Discovery of Lyme Disease Bug Clone

Discussion in 'Lyme Disease Archives' started by tansy, Jun 28, 2008.

  1. tansy

    tansy New Member

    Source
    http://www.newswise.com/articles/view/542096/


    "Discovery of Lyme Disease Bug Clone May Explain Disease Spread"

    Benjamin Luft, M.D., Professor of Medicine, Stony Brook
    University Medical Center, and colleagues discovered that a certain clone of
    Borrelia burgdorferi, the spirochete that causes Lyme disease, appears to be
    the most common strain causing Lyme disease in North America and Europe, and
    may account for the increase in cases for the past 20 years.

    Their
    investigation and findings of the ospC-A clone are reported in the July 2008
    issue of Emerging Infectious Diseases, which is currently available on line
    at http://www.cdc.gov/ncidod/eid/upcoming.htm.
    According to Dr. Luft, Lyme disease is the most common vector-borne disease
    in the United States with more than 20,000 cases reported annually.

    While B.
    burgdorferi is the primary pathogen in the United States, clones of the
    pathogen are known to cause major disease. The ospC-A clone was one of the
    first strains ever identified.

    In “Wide Distribution of a High-Virulence Borrelia burgdorferi Clone in
    Europe and North America,” Dr. Luft and colleagues detail various methods of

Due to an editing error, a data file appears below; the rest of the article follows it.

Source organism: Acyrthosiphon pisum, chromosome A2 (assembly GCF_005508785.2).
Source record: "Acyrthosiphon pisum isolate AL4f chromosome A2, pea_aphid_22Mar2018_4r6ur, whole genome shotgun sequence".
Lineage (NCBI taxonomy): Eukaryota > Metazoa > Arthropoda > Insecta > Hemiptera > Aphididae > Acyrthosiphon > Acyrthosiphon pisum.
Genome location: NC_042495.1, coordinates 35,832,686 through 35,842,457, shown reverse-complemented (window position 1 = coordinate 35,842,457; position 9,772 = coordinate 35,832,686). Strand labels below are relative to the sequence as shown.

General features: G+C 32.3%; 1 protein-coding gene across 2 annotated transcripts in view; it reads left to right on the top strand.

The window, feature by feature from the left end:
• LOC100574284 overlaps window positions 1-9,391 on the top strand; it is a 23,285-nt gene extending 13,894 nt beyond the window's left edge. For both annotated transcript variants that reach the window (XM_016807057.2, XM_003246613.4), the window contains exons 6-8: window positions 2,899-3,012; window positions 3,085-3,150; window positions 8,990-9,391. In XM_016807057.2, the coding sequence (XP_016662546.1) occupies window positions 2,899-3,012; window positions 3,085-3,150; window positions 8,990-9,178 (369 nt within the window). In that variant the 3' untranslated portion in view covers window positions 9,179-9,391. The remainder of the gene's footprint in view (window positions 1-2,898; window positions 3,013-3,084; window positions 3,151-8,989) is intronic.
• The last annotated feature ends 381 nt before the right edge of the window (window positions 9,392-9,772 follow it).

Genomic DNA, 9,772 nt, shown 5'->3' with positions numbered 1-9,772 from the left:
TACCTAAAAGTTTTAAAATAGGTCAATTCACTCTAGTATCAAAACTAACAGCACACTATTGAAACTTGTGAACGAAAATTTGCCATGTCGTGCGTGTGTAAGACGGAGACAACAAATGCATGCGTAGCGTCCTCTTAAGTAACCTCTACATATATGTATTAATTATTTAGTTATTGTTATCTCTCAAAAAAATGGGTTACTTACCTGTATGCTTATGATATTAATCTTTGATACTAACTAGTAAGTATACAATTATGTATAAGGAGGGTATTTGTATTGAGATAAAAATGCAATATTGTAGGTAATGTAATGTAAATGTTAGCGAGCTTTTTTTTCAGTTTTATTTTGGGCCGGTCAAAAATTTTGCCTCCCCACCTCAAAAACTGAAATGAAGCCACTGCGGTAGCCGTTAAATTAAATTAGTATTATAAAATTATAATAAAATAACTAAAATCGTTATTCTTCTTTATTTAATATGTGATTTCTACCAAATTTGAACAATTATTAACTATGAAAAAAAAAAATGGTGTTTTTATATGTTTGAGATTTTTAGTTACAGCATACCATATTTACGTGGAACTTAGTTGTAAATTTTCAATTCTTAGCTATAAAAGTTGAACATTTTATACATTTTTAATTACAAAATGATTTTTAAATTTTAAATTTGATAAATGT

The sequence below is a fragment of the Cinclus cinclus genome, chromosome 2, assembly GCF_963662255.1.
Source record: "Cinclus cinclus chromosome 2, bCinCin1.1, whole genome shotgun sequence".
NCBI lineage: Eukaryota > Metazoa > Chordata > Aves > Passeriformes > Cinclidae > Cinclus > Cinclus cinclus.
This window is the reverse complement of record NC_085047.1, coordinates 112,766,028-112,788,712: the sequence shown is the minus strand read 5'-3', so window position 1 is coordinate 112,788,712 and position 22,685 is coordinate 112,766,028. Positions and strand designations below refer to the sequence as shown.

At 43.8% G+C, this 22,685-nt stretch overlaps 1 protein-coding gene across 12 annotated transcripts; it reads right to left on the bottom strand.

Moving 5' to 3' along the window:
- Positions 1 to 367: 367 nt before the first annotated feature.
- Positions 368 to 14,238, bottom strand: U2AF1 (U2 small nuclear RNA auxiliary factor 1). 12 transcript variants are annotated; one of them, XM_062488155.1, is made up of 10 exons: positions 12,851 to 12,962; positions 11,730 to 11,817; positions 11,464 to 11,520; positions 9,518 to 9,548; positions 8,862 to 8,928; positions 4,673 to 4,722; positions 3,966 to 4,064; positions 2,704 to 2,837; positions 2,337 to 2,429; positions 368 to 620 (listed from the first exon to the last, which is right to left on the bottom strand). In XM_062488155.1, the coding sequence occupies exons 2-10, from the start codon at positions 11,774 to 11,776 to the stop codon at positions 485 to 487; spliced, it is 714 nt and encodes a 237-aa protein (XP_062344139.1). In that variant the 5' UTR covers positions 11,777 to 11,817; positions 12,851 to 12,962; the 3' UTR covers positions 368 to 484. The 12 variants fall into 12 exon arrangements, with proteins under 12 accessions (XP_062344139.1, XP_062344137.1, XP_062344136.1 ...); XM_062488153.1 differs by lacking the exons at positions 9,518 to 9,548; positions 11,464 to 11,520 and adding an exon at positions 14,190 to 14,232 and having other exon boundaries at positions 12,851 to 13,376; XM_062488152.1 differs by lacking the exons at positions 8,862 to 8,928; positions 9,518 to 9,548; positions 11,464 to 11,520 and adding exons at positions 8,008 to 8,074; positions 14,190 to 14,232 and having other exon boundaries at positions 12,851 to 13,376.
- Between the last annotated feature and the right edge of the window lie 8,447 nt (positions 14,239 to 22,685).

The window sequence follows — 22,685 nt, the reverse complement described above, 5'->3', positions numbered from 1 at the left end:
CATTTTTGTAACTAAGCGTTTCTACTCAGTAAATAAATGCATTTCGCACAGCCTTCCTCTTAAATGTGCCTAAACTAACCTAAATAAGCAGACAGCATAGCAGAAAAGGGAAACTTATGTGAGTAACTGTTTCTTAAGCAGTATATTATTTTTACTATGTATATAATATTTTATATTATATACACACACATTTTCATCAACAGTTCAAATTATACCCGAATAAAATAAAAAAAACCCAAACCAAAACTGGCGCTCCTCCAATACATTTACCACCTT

genetic testing of 68 B. burgdorferi isolates from Europe and North America.

    Based on the findings of their tests, the researchers concluded that the
    ospC-A clone dispersed rapidly and widely in the recent past and in both
    regions of the world.

    “I believe this discovery will make an important contribution since it
    identifies an identical and high virulence clone of Borrelia in both Europe
    and North America,” said Dr. Luft. “This may explain the recent spread of
    Lyme disease in North America.”

    The researchers report that the isolates of the clone were prevalent on both
    continents and uniform in DNA sequences, which suggests a recent
    trans-oceanic migration. More specifically, they explained: “The European
    and North American Populations of B. burgdorferi sensu stricto have diverged
    significantly because of genetic drift.

    Plasmid genes evolved independently
    and showed various effects of adaptive divergence and diversifying
    selection…genetic variation within the two continents contributed to most of
    the total sequence diversity, which suggests recent common ancestry,
    migration, or both, between the European and North American populations.”

    The research was funded partly by the Lyme Disease Association and the
    National Institutes of Health. Dr. Luft’s colleagues include: Wei-Gang Qui,
    Ph.D., and William D. McCaig, Hunter College of the City University of New
    York; John F. Bruno and Yun Xu of Stony Brook University; Ian Livey, Baxter
    Vaccine AG, Orth/Donau, Austria, and Martin M. Schriefer, of the Centers of
    Disease Control and Prevention, Fort Collins, Colorado.

  2. victoria

    victoria New Member

    wondering if this is man-made or nature's way of producing another "slate-wiper"...........

    Regardless of whether it IS 'natural' or man-made, it doesn't sound good if it's spread this quickly!